requesting my investigation files. They finally sent my files
in 2009 and I discovered a clear Brady violation' soon
after I filed an actual innocence['] and then my
post-conviction." (ECF No. 1, p. 5). Warren states that:
Petitioner's petition is timely filed and does state a
basis for relief. Pursuant to 28 U.S.C. Â§ 2244(d)(1)(D),
Petitioner's exercise of due diligence in discovering the
Brady violation in the case sub judice and acted diligently
after the discovery after the discovery of the Brady
violation. Petitioner cannot be held accountable or penalized
because of his Trial Counsel's
"ineffectiveness" for failing to discover the Brady
violation. At all relevant times, Petitioner relied on
counsel during every and all proceedings.
(ECF No. 10, p. 3). Warren provides no further information
as to when he began filing his "repeated M.P.I.A.
requests" or when in 2009 he "discovered" the
alleged Brady violation.
argue that, even under Â§ 2244(d)(1)(D), the Petition is still
untimely. They posit that:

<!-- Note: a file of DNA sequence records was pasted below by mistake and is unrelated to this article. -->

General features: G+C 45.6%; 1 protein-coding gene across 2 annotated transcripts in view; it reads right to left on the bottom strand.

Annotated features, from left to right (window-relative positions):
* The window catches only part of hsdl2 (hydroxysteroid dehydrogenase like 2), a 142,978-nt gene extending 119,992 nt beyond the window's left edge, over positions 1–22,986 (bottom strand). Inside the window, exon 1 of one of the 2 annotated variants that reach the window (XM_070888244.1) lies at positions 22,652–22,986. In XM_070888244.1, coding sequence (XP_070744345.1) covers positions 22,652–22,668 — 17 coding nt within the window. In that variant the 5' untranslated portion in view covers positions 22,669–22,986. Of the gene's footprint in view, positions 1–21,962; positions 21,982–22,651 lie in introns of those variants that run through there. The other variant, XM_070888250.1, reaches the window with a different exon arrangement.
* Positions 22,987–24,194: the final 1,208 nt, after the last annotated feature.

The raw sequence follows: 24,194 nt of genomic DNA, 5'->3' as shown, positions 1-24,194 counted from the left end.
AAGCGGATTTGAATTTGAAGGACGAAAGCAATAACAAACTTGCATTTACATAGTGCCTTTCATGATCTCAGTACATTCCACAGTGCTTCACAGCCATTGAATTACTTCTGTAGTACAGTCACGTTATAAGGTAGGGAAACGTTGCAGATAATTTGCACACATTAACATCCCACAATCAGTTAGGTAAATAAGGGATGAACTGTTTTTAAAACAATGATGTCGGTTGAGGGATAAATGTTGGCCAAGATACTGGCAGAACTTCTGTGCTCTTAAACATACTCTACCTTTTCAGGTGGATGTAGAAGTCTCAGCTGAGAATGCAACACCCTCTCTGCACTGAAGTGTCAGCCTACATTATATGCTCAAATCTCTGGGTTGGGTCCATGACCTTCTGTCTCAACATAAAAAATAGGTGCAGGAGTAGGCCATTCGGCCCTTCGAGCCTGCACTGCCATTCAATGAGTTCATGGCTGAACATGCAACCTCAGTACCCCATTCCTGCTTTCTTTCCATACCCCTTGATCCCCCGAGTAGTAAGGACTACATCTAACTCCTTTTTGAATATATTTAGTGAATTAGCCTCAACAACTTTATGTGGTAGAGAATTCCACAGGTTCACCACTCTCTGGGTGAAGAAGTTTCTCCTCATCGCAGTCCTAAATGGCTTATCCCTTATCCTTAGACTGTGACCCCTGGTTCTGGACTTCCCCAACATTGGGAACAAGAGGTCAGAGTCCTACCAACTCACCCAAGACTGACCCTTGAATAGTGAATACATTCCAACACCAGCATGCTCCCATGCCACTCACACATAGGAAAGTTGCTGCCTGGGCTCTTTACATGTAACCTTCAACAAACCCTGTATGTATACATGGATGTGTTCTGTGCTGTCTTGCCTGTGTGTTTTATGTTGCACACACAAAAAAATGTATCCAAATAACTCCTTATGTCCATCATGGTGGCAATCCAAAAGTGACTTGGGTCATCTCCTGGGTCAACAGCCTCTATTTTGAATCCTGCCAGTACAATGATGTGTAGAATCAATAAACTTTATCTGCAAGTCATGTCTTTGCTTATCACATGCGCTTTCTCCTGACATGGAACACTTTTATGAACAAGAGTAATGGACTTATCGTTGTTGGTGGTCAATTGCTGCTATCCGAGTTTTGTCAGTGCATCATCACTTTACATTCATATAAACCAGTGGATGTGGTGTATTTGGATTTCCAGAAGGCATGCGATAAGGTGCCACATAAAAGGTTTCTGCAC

Warren does not identify in his petition the date upon which
the factual predicate for his prosecutorial misconduct claim
was discoverable, nor does he substantiate his assertions
that he acted diligently to discover the information or acted
diligently after the discovery of the information. In any
event, Warren's bald and vague assertions are
insufficient to invoke the alternative accrual provided by 28
U.S.C. Â§ 2244(d)(1)(D). Based on the facts currently before
the court, Warren's petition should be dismissed as
(ECF No. 8, p. 10)(internal citation omitted).
are correct that the Petition is vague and lacks specifics.
Because the court cannot determine with certainty that the
Petition is time-barred, however, it will not dismiss the
Petition on that basis.
that the Petition is timely filed, it would fail on the
merits. Accordingly, the Court turns to the merits of
STANDARD OF REVIEW
application for writ of habeas corpus may be granted only for
violations of the Constitution, laws, or treaties of the
United States. 28 U.S.C. Â§ 2254(a). Section 2254(d) provides
An application for a writ of habeas corpus on behalf of a
person in custody pursuant to the judgment of a State court
shall not be granted with respect to any claim that was
adjudicated on the merits in State court proceedings unless
the adjudication of the claim-
(1) resulted in a decision that was contrary to, or involved
an unreasonable application of, clearly established Federal
law as determined by the Supreme Court of the United States:
(2) resulted in a decision that was based on an unreasonable
determination of the facts in light of the evidence presented